This is a detailed paper explaining the lossy toroidal winding format used in those victrons
Figure 4 and Figure 5 are the good visual picture summary of the paper... saves reading it !
The axis on Figure 5 should be uH (as per the numbers in Table 1 on the same page) also confirmed inthe text..
Redpacket likes this post
Another great link. Learn something every day!
completelycharged likes this post
Running off solar, DIY & electronics fan :-)
After a bit of a pause for thought to re-check everything, finally ordered the transformer(s), two actually. Hopefully collect them next week, all 35kg worth...

Ordered a single 1kVA unit to initially use as a test transformer while finishing and checking the capacitors and inductors have the right ratings for the unit to avoid any resonance and harmonics appearing in the output. This smaller 1kVA unit will end up in a second inverter to power some other equipment separate to the house and should be good for surges upto around 2.5kW.

The larger unit that was ordered is now 6kVA rated (relatively small price increment and increase in core losses) so the oil cooling may be put on the shelf for a while.... this will have different capacitors to the 1kVA unit and the input chokes will also need to be slightly different. So, should hopefully be good to handle surges upto around 15kW and will have a prime test starting the 3hp compressor before daring to try the 280A MIG welder. The 12kW plasma cutter has a high crest factor load pattern so would blow the FET's so that is one load staying grid connected for now..... until I have a bag of spare FET's and control board parts.

They are both rated 240V / 30V and have the cores left unpotted (open center) with a few reason why.

Firstly any oil cooling used would benefit from the increased cooling surface area while air cooling also has more surface area

Secondly I wanted to have the option to add a winding or two (to the primary) if I needed to drop the 30V secondary if clipping of the output shows up under load when the battery is closer to a 46V charge state. Adding a winding or two to the primary (240V) would alter the turns ratio (increasing it) and therefore reduce the secondary (30V) level. Adding a winding (or more) to the primary also reduces the magnetising flux and core losses (very slightly).

The last option is to add a winding to the secondary (30V) to raise this level because if the battery pack is at a higher voltage level the PWM duty cycle is reduced because the current pulses are at a higher amp level with the larger voltage difference between the transformer and battery. The net energy is the same (baring I2R, etc.) but the full load impact on the FET's is higher stresses when the battery is fully charged. How high the pack voltage can go and still deliver a 15kW surge could become a critical consideration and a pre-emptive order for a bag of replacement FET's... lol.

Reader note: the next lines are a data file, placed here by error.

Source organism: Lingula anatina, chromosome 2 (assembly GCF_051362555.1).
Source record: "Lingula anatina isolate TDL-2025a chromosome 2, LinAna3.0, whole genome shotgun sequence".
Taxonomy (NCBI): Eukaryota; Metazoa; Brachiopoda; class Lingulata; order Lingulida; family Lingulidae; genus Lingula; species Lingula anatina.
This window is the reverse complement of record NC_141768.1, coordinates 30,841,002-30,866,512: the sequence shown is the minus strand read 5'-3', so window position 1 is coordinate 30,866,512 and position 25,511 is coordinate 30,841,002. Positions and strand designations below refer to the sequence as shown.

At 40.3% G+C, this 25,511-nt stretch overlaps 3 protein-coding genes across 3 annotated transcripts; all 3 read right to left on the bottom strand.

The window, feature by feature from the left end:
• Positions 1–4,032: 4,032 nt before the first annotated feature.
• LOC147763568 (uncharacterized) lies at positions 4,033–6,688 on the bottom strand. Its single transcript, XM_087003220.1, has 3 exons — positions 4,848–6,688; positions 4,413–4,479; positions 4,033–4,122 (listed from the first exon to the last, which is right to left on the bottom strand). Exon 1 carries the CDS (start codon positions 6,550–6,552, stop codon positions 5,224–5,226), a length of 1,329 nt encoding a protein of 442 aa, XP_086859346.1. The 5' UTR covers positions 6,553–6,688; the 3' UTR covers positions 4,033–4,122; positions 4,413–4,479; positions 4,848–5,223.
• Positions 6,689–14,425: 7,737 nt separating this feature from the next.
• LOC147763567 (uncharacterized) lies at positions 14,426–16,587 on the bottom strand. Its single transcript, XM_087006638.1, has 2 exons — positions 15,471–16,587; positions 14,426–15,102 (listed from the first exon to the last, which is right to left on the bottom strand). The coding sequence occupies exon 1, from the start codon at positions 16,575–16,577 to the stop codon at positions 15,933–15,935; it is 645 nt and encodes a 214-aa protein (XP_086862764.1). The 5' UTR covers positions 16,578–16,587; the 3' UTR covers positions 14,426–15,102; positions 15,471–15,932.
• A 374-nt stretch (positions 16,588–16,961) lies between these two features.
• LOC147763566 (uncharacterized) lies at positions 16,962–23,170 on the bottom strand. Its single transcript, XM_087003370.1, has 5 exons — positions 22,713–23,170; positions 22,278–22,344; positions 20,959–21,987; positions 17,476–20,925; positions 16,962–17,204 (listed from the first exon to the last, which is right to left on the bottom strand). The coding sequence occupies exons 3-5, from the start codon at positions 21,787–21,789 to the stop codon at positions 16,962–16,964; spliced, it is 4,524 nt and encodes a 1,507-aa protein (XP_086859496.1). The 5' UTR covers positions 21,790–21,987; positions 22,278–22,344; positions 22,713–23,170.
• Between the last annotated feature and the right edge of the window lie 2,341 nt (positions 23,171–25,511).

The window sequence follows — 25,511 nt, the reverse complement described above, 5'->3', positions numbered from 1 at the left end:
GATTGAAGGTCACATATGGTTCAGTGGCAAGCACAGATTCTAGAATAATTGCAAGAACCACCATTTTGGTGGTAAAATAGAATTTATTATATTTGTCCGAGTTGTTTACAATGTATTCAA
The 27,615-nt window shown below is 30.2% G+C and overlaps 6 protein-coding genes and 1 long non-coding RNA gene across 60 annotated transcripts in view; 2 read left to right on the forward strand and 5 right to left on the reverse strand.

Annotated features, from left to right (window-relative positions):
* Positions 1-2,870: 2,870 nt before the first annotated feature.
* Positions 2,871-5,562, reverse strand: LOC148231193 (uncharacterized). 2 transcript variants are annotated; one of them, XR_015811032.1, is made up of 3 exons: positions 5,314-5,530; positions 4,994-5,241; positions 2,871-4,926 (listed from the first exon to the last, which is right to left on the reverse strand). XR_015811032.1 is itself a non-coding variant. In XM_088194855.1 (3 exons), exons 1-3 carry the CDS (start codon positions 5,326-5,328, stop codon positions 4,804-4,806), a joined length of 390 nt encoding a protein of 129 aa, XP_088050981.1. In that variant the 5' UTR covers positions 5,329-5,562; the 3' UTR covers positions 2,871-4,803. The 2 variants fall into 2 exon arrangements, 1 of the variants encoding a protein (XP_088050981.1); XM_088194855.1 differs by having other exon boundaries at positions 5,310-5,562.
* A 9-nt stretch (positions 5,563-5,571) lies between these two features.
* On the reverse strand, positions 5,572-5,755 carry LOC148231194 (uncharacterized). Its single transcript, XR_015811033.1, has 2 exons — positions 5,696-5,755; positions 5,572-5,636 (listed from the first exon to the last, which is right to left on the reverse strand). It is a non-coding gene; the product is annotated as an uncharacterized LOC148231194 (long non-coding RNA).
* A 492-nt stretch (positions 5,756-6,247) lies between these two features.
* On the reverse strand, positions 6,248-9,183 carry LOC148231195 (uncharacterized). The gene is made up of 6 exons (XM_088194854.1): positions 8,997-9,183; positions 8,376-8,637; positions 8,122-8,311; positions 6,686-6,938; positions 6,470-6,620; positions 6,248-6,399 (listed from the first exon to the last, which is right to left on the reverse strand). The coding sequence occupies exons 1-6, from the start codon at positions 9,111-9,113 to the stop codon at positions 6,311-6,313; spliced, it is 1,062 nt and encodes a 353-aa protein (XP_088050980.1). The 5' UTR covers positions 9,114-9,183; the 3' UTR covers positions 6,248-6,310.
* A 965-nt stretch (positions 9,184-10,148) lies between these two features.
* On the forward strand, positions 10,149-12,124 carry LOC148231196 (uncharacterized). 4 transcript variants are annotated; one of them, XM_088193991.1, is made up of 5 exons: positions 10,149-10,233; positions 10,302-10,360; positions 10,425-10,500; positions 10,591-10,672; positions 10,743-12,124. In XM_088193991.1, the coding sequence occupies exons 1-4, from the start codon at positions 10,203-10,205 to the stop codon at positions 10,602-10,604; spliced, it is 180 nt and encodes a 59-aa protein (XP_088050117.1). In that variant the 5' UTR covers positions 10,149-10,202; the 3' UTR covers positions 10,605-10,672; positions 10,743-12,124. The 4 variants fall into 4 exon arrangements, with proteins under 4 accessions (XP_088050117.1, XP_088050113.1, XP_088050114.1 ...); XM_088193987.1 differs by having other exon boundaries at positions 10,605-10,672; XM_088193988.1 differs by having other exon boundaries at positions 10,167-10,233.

Hopefully at the end of this will be a consistent list of "standard" off the shelf parts that can then build an inverter without the need for a scope, inductance meter, learning chinese, signal generator, variac, etc. Which will deliver 6kW all day and provide surge rating in the 15kW range (seconds, not the milli second FET vapourisation timing of over priced HF inverters).
Korishan likes this post
I am very interested in this project.
It would be fantastic to have a affordable (kit) inverter to build.
Keep up the good work!
Next up in the research list was the control boards as these are the real engine... or not..

Several boards appear to be in production, however not all may be what they seem,

Taking a look at the International Rectifier specification sheet (page 18) detailing the chip markings for example.

Some boards seem to have a different, or unique marking style.... could be a change in marking styles as the original Infineon spec is from 2005  but unchanged.

While others do not appear to have the logo, a little more suspect ?

And some appear to be the real deal.... we have a winner ?

While all of the boards appear to be the same basic layout the components are not, with the capacitors C4 and C12 taking on many forms for example (at least 3 variations).

The last issue with any of the EGS002 boards appears to be when your using a large toroidal transformers because  the shutdown process does not quite go according to plan and tends to result in magic smoke from all your FET's.

By removing the LM393 and shorting 7 and 8 it apparently solves this issue but it is not necessarily the complete solution and only occurs with large toroidal transformers.

The board I have ordered has an additional wire.... or randomly placed piece of heat shrink just for fun.

The function of this may be to allow for the correct shutdown with a toroidal unit without the removal of the LM393.

This is also not the only board to include the additional (unplanned) wire jumper as other inverter boards have this wire as well.

The smoothing capacitors used in the board I have ordered, may need an upgrade through as tests by someone else with a different 4FET board with 4 x 5600uF 80V capacitors can see them running at 40-50C with a 3kW load. This may in part be due to the battery type though and higher voltage sag under load.

The board has 7 x 1500uF 100V capacitors (10500uF) and replacing them with 5600uF 80V caps may help if your using a power source with a higher inline resistance (more voltage sag under load). If your battery supply has a very low resistance the size of the capacitors might be ok. One test I will be carrying out with the scope and a few kW load attached to the inverter.